Whilst the impact of Coronavirus continues to be felt across the UK, a number of fashion brands are joining the national effort to fight the spread and effects of the virus. Here are five that are supporting the NHS, charities and communities through initiatives including PPE and mask production, donation of vehicle fleets and rewards for NHS employees.
Barbour is now producing PPE, including medical grade gowns and scrubs, for local NHS facilities in the northeast of England, where the company is based.
The company initially worked with the Royal Victoria Infirmary in Newcastle – the first hospital in the UK to treat patients with the virus – and delivered the first batch of disposable gowns to the hospital on Good Friday. Staff were reported to be ‘extremely grateful’, praising the ‘quality’ of the garments. It will now move to a larger scale production of gowns and scrubs for the RVI and other North East NHS trusts to support frontline medical staff who are in urgent need of these items.
Burberry has joined a legion of luxury fashion brands in the fight against coronavirus, leveraging its supply chain to make emergency deliveries of medical equipment and using its Yorkshire factories to manufacture hospital gowns and masks for patients.
The London-based fashion house advised that it is using its global supply chain network to fast-track the delivery of more than 100,000 surgical masks to the U.K. National Health Service, for use by medical staff.
It is also repurposing its trench coat factory in Castleford, West Yorkshire to make non-surgical gowns and masks for patients. Production and distribution will be subject to approval from the Medicines and Healthcare Products Regulatory Agency.
Burberry is also funding research into a single-dose vaccine developed by the University of Oxford, via an undisclosed donation.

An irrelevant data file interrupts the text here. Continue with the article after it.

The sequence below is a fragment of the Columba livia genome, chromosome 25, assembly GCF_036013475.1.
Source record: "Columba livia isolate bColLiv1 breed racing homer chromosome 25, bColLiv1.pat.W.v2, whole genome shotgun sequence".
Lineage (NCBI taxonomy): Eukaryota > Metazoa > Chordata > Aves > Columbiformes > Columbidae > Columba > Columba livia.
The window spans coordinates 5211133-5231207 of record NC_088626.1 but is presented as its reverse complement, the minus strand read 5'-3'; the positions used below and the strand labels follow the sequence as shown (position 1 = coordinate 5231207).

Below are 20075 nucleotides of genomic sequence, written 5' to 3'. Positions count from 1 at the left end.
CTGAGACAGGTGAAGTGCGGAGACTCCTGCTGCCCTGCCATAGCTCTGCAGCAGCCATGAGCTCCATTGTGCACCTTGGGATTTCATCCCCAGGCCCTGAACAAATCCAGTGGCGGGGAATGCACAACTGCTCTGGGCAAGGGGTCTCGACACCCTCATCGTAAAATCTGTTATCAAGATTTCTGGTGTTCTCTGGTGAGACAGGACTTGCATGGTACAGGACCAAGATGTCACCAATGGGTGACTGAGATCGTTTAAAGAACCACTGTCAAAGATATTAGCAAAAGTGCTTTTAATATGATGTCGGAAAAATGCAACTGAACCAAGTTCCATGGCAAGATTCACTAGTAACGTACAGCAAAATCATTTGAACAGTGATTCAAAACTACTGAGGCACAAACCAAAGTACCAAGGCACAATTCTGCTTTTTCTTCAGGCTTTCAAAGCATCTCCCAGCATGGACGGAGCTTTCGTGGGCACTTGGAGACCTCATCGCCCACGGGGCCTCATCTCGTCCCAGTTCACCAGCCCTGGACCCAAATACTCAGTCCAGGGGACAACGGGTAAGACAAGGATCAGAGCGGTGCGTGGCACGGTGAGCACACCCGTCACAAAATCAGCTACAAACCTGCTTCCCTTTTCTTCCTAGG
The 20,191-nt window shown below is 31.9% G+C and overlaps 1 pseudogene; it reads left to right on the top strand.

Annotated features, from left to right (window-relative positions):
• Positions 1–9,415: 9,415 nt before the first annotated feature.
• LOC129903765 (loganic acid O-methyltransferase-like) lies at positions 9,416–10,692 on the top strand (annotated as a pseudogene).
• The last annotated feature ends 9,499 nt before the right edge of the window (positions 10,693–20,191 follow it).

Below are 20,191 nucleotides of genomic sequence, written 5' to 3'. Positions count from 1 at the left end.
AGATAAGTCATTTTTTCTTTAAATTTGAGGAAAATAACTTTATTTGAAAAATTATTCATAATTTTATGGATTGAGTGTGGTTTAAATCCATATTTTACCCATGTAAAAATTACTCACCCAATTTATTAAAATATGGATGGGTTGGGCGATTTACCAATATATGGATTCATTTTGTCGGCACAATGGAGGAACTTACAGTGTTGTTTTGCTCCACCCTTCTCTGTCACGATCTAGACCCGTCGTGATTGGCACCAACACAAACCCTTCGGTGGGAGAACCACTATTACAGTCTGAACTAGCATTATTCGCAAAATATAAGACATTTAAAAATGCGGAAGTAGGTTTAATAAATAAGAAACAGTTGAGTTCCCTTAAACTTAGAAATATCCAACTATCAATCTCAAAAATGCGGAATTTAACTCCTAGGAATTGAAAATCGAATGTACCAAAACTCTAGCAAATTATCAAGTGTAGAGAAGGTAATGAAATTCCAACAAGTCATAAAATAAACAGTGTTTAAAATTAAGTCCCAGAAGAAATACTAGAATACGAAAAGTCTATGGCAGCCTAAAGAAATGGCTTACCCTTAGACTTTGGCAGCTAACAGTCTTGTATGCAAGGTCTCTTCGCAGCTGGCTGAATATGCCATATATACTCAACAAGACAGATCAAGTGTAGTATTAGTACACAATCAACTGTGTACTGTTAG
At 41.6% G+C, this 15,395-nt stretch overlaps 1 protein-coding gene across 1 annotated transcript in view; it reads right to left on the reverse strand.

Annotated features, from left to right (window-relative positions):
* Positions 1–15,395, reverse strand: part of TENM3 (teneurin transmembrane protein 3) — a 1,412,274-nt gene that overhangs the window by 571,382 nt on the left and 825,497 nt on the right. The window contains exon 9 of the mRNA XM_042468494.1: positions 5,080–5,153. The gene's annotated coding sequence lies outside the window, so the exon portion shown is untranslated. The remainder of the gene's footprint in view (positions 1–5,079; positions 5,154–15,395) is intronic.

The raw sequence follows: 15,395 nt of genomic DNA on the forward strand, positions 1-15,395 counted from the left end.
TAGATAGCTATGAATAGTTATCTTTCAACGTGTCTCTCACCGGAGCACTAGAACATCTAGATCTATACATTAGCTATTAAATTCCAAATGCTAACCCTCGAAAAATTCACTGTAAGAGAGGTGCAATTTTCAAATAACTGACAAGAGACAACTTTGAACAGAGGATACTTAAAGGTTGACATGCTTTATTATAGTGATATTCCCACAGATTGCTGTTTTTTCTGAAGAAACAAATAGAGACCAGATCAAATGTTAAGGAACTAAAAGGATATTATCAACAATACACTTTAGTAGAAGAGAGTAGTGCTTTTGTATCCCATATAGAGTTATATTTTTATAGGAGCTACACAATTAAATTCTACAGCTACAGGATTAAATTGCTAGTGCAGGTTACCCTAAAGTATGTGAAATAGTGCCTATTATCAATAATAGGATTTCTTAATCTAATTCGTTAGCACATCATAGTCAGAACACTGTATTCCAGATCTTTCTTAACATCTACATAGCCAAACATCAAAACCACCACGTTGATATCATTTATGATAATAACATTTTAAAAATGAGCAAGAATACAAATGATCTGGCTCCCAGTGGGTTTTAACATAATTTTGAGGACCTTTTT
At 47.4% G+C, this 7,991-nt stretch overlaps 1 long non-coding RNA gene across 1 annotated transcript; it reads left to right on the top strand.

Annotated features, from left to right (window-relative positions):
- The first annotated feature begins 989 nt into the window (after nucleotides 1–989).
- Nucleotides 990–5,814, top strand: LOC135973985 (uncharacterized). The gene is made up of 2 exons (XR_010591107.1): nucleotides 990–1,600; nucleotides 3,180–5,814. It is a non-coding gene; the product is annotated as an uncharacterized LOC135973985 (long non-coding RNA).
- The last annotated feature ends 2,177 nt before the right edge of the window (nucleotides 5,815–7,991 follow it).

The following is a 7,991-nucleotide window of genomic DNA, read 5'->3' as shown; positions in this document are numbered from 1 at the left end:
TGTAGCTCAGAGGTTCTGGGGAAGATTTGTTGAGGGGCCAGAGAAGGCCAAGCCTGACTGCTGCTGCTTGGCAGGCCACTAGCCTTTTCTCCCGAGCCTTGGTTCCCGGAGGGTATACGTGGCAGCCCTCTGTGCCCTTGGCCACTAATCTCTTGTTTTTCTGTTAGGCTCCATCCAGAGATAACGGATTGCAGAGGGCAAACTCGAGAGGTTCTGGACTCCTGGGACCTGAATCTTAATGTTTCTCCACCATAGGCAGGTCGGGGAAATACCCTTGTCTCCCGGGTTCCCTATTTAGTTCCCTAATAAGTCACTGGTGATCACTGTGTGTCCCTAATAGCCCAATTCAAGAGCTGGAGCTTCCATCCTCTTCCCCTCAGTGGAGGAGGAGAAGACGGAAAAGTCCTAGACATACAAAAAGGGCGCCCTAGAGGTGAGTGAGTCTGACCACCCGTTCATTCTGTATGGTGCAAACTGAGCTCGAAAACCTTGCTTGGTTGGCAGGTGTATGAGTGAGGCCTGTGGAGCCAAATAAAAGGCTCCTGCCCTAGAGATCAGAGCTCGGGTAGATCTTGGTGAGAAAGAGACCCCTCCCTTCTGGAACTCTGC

The Cheshire-headquartered, family-run hosiery business announced on 14thApril that it has switched all its manufacturing capabilities from the production of tights to washable face masks, to ease the demand on medical equivalents for frontline healthcare staff across the UK.
ELLE can produce 350,000 washable masks per week in its factory, which usually makes over 12 million pairs of tights a year. The masks are constructed from a double layered material, which has antimicrobial properties and are also treated with additional antimicrobial and water-repellents, for extra protection from the droplets in the air.
The masks are available from elle.co.ukand one will also be included within every order of tights, along with guidance on wear and maintenance.
“With such a huge demand on surgical masks for frontline health care professionals we wanted to ease this strain and supply an ‘every day’ option as part of social distancing guidelines. So instead of making tights we are now making masks. This isn’t commercial decision but the right thing to do. We are making just enough money to cover our costs, keep our colleagues in jobs and in turn support their families,” said Anja Khan, chief executive at ELLE.
When the British footwear and accessories brand was forced to close its 70 UK stores, it pledged 55 gift cards worth £100 each to every intensive care unit in cities where it has a shop. It has also asked its 2,500 store staff to volunteer for community initiatives run by Age UK while they remain on the payroll. Chief executive Neil Clifford is also suspending his salary until stores reopen. The company will also give NHS workers a 50% discount for a year, when lockdown is lifted.
After closing its warehouses and suspending operations in the UK, the online fashion retailer has donated its company fleet to seven AgeUK charities in London. The vans are being used to delivery essential food and medical supplies to socially isolated and vulnerable communities.
Image Credit – ChronicleLive.co.uk